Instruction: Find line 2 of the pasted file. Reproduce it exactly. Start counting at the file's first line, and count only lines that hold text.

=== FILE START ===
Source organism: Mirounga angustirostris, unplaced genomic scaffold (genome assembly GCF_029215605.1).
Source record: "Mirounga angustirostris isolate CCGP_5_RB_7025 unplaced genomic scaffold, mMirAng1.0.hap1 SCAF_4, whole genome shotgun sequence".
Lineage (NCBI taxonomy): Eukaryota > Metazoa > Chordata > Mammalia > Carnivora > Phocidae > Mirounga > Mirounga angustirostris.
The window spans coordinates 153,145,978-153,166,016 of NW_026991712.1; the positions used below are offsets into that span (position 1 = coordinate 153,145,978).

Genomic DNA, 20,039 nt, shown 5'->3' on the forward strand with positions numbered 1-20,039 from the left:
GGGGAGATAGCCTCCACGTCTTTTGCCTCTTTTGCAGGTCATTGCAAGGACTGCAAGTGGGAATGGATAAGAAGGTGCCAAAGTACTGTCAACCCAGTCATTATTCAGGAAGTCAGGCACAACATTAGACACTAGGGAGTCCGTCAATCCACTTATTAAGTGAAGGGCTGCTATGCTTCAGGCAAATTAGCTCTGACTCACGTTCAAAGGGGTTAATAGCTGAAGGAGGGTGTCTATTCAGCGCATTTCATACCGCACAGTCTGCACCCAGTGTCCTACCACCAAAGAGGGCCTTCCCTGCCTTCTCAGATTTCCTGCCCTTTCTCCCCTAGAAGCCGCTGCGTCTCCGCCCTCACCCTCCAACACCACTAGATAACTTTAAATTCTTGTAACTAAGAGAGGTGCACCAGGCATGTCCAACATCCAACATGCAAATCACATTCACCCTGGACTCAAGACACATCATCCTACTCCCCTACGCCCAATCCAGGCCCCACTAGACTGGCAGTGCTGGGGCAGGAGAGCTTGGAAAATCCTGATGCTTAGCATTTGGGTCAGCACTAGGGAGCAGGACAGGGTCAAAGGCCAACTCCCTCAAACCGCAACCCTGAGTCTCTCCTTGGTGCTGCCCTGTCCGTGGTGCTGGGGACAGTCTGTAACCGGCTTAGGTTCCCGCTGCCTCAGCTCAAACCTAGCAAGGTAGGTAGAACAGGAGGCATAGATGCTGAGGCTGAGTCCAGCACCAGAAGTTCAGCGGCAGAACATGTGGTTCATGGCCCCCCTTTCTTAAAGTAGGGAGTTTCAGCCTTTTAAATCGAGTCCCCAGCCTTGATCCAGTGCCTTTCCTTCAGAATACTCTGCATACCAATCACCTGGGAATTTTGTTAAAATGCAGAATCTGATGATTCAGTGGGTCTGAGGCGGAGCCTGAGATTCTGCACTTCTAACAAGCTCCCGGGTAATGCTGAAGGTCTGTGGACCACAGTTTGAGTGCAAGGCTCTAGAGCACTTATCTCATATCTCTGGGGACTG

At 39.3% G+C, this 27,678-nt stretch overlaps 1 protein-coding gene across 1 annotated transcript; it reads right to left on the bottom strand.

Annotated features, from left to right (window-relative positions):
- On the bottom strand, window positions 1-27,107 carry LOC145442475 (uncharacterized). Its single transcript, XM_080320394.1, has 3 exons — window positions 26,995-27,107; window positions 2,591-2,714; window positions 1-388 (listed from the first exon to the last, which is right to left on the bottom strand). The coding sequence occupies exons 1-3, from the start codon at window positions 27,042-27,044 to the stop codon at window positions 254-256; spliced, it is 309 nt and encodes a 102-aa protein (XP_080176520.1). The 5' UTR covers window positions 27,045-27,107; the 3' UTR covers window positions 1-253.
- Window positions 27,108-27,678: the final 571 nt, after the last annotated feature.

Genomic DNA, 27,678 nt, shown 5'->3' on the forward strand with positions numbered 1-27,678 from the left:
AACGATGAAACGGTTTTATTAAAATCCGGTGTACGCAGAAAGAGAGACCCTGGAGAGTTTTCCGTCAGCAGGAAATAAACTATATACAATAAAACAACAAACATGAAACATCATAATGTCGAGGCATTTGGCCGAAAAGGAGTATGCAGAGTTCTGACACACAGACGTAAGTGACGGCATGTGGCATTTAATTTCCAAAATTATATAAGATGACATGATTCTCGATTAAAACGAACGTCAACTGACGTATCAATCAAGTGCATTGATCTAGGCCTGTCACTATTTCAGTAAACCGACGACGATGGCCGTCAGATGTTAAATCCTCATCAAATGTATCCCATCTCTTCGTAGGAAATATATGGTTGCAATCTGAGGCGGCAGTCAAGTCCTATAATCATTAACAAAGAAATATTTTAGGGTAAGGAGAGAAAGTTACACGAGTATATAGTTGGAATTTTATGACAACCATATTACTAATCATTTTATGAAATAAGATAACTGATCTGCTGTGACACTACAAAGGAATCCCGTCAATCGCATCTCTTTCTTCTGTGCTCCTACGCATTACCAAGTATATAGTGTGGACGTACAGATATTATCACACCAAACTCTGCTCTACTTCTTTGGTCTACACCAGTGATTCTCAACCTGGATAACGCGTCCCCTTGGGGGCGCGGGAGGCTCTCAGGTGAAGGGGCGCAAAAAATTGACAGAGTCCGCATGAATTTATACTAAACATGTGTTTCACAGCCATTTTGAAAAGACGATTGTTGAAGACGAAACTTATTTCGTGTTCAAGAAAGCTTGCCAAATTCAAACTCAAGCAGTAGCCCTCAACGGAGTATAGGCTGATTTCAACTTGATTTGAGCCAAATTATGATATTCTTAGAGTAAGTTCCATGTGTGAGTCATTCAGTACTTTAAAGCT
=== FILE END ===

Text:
Source record: "Mirounga angustirostris isolate CCGP_5_RB_7025 unplaced genomic scaffold, mMirAng1.0.hap1 SCAF_4, whole genome shotgun sequence".